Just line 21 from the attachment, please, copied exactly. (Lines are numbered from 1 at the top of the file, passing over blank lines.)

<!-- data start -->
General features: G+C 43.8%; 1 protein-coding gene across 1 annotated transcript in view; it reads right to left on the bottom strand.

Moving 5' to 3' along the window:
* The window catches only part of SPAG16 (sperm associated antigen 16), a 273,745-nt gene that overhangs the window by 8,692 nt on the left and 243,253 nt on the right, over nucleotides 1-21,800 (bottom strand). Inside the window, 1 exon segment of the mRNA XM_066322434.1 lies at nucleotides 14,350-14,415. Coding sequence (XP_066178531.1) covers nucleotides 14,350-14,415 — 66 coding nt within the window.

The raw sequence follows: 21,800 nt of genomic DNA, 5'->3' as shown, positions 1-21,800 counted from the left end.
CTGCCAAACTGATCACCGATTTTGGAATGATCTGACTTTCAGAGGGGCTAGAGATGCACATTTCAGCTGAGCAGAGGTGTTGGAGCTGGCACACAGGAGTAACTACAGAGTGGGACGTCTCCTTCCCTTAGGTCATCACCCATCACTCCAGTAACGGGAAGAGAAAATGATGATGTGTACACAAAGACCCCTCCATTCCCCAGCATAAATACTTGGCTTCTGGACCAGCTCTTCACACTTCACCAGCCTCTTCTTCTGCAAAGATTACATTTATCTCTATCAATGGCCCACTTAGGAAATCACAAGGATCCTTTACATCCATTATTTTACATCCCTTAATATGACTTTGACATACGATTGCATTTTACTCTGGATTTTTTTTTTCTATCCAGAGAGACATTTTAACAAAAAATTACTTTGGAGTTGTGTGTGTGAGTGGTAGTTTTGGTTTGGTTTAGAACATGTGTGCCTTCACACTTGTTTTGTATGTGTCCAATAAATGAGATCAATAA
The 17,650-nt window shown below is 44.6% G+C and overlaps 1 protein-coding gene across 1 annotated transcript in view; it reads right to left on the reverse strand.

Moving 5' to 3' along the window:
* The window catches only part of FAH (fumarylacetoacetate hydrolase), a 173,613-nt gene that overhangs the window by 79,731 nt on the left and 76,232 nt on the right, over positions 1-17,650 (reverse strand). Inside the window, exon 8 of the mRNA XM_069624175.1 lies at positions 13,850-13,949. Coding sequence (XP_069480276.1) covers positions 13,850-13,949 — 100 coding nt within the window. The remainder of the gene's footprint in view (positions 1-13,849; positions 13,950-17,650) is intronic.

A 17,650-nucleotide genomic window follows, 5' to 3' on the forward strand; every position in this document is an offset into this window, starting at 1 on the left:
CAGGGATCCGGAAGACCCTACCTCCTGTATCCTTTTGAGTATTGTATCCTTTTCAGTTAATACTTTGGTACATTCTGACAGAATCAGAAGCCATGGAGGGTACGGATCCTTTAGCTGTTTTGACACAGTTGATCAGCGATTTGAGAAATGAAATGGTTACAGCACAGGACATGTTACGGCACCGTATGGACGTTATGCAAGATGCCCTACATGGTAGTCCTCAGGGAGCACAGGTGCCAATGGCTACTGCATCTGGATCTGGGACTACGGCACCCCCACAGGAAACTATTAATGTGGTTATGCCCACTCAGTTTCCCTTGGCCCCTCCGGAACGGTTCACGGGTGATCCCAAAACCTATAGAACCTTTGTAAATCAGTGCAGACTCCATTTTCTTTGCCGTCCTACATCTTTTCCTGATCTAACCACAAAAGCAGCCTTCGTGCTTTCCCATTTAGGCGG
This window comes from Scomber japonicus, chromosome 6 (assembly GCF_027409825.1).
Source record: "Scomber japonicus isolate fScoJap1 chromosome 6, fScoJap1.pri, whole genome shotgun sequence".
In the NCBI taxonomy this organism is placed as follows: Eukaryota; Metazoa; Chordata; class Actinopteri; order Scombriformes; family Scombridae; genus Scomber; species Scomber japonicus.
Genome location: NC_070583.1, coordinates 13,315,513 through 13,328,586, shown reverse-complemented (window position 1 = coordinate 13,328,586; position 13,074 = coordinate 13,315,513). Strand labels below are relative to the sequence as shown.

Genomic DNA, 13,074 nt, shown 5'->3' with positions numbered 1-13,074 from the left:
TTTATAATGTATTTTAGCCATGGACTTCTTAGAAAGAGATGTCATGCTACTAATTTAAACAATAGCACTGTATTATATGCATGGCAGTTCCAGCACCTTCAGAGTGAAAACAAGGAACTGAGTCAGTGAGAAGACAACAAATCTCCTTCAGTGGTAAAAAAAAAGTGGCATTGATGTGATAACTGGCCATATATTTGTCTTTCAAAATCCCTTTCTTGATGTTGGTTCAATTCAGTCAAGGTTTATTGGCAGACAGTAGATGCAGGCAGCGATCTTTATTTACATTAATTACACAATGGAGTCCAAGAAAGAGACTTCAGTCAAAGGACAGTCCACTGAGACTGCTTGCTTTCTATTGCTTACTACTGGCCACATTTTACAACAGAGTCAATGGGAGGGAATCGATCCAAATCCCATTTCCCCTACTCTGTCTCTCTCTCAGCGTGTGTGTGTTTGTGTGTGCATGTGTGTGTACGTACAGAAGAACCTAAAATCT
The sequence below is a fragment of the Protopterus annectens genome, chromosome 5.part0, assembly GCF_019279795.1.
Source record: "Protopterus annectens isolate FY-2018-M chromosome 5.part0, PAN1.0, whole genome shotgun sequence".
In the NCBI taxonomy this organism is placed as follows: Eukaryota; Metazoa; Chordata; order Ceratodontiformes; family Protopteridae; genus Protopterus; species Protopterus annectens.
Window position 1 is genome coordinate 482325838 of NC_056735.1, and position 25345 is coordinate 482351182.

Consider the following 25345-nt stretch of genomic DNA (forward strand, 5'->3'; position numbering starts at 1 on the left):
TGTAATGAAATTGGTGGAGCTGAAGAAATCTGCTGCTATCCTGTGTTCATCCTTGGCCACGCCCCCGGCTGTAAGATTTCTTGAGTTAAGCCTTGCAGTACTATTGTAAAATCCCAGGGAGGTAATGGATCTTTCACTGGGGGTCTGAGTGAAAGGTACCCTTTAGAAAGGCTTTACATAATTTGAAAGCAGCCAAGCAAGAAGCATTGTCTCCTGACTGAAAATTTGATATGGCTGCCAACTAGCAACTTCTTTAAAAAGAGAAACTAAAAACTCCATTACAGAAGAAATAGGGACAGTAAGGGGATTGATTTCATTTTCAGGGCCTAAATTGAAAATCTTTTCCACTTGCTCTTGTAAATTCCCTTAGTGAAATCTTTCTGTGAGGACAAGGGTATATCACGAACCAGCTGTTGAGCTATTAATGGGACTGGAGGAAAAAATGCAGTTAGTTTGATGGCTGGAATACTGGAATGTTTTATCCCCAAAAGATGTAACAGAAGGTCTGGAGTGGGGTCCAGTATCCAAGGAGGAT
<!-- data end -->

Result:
Consider the following 25345-nt stretch of genomic DNA (forward strand, 5'->3'; position numbering starts at 1 on the left):